Former Minister Lee Kuan Yew has asserted that Singapore needs more immigrants to boost its population. He has justified this by pointing out that Singaporeans are not reproducing at a rate which can sustain our population. He further alluded to his belief that population shrinkage will lead to economic stagnation.
I have no quarrel with immigration. Singapore is after all a nation made up of immigrants. In fact, I believe that most Singaporeans do not oppose immigration for the sake of it. The root cause of the frustration expressed by Singaporeans is not at immigration per se but the rate of it and the policies surrounding it.
Many Singaporeans see the influx of immigrants as a threat. Not just to their jobs but to their day to day lives as well. On our overstretched public transport, they appear to compete with us for seats. On the food front, they have allegedly insulted our curry. The list of apparent insults goes on.
What this stems from is not hatred for the foreigners themselves but a lack of clarity on the immigration policies and insufficient assimilation on the part of the foreigners. Assimilation is a gradual process which wholesale and fast paced immigration does not aid. Human relationships take time to foster and the shortened time caused by reactionary immigration en masse breeds unnecessary suspicion. Singaporeans feel that their space is encroached and foreigners in turn find their hosts unaccommodating and unfriendly. This atmosphere is negative and creates an “us versus them” mentality which is neither healthy nor beneficial for the country.
Mr Lee has said that without immigration, our economy would stagnate. I have no doubt that he meant well for Singapore when he said that. A glittering economy that grows by leaps and bounds every year is his vision for Singapore. To him, our success is measured by GDP figures and that is his version of prosperity. But what about the rest of Singapore? What is our measure for success?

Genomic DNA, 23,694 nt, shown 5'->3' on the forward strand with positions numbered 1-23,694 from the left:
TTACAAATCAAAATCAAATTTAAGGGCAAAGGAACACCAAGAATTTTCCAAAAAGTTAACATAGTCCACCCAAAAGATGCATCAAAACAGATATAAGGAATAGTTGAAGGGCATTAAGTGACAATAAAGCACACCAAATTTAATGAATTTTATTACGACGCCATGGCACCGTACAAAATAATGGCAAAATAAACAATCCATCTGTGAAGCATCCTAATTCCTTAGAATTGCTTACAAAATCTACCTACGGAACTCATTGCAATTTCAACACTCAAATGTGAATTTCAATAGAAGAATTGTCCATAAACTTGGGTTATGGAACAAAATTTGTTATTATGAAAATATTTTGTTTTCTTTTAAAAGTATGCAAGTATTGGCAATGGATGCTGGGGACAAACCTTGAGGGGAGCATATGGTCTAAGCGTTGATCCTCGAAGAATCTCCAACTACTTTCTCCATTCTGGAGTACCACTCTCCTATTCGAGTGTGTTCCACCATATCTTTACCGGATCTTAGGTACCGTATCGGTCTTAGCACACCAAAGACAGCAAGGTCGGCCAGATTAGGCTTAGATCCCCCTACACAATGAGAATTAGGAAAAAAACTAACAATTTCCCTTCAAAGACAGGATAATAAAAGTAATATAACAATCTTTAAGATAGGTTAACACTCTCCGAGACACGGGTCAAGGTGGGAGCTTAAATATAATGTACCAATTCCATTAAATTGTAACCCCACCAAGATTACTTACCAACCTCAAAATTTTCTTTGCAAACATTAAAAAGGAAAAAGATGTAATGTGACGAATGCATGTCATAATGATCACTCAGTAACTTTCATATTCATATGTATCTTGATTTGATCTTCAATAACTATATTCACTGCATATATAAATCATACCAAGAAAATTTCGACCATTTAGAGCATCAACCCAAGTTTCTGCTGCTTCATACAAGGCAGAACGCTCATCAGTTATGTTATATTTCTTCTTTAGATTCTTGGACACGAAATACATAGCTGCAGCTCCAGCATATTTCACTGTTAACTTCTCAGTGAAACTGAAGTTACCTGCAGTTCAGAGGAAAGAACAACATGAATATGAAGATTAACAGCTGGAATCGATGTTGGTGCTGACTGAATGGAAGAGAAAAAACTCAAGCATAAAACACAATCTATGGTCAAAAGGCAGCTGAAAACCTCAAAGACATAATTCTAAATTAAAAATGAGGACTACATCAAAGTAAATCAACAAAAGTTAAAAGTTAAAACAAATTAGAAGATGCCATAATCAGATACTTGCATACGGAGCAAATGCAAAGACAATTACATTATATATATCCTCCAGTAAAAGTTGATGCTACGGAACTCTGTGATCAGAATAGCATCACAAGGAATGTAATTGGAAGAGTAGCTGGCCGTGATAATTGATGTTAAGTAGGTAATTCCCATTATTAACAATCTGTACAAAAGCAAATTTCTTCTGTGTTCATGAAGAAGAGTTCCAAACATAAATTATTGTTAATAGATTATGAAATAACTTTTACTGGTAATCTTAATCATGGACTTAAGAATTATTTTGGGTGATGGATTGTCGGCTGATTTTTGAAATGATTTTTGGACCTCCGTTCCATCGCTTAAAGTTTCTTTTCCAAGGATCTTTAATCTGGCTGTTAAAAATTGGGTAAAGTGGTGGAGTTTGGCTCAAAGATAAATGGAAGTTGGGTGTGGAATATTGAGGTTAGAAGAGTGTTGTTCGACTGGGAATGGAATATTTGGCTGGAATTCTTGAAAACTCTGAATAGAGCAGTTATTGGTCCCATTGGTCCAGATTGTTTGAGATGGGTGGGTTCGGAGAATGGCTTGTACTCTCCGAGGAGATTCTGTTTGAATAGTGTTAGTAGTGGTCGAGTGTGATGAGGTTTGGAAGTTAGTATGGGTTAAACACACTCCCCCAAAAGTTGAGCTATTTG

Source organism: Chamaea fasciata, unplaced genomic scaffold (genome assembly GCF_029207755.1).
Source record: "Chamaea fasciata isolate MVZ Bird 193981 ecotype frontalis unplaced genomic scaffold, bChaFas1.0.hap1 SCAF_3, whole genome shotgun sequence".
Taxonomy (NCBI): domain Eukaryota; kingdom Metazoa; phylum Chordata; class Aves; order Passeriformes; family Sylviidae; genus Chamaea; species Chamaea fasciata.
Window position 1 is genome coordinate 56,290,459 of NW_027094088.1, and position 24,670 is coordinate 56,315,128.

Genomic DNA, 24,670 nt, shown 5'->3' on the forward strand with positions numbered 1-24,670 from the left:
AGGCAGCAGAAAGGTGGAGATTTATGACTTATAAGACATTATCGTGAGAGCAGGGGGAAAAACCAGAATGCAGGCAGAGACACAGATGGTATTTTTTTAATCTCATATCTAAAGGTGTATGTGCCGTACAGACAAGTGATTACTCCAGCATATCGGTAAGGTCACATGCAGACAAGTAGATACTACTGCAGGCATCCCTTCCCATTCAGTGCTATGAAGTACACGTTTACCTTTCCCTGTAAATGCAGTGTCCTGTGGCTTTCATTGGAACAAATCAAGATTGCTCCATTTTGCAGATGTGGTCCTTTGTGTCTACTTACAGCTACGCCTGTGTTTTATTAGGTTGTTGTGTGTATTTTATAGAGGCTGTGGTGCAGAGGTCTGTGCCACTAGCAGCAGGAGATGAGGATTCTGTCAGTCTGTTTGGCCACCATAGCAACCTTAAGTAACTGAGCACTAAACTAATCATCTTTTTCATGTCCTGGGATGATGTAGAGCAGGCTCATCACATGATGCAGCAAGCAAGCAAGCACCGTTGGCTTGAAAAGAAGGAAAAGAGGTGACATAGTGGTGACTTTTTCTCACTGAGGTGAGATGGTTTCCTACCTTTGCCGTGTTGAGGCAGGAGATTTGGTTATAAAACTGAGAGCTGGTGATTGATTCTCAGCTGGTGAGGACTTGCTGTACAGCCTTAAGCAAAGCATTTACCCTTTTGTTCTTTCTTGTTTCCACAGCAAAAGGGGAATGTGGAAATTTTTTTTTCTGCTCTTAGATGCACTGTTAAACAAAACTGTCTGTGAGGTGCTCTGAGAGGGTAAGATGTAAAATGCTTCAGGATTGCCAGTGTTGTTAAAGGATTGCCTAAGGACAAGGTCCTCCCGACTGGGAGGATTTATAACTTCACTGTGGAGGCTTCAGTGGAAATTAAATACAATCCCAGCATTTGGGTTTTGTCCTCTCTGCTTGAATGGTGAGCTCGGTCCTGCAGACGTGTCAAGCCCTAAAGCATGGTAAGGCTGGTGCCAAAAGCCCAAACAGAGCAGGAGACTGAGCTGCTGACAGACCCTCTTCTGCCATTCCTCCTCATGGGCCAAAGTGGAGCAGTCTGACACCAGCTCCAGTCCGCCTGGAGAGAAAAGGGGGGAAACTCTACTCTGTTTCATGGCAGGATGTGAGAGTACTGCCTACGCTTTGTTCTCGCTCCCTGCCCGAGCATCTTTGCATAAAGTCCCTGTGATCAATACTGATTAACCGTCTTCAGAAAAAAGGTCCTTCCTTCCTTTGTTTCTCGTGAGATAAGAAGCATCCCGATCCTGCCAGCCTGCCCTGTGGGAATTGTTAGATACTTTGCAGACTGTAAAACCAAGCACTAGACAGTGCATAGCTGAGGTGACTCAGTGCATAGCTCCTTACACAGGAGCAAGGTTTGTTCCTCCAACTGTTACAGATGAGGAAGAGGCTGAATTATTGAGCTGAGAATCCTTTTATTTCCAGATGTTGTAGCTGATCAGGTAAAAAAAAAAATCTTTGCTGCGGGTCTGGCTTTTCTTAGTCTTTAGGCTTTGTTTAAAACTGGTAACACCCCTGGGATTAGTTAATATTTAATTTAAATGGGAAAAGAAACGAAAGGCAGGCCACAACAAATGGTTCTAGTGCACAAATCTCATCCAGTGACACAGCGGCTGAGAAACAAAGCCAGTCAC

Of late, many people I speak to appear wistful. They long for the days when Singapore was less crowded and when life was less stressful. They yearn for the days when Singaporeans were more communal and less antagonistic towards foreigners. We did not have as many beautiful buildings then and we did not play host to the F1. We were certainly not the international city that we are today but were we more content?
The current xenophobia is but a manifestation of a deeper issue. The bigger picture is our collective vision for Singapore. Mr Lee has his vision and his vision is one for continued economic growth. Singaporeans must think for themselves what they really want and vote for the government they feel will best fulfil their vision of Singapore.
It is our country and our future that is at stake. Mr Lee’s vision may not be wrong but it may be different from what Singaporeans really want and that is the issue that must be examined.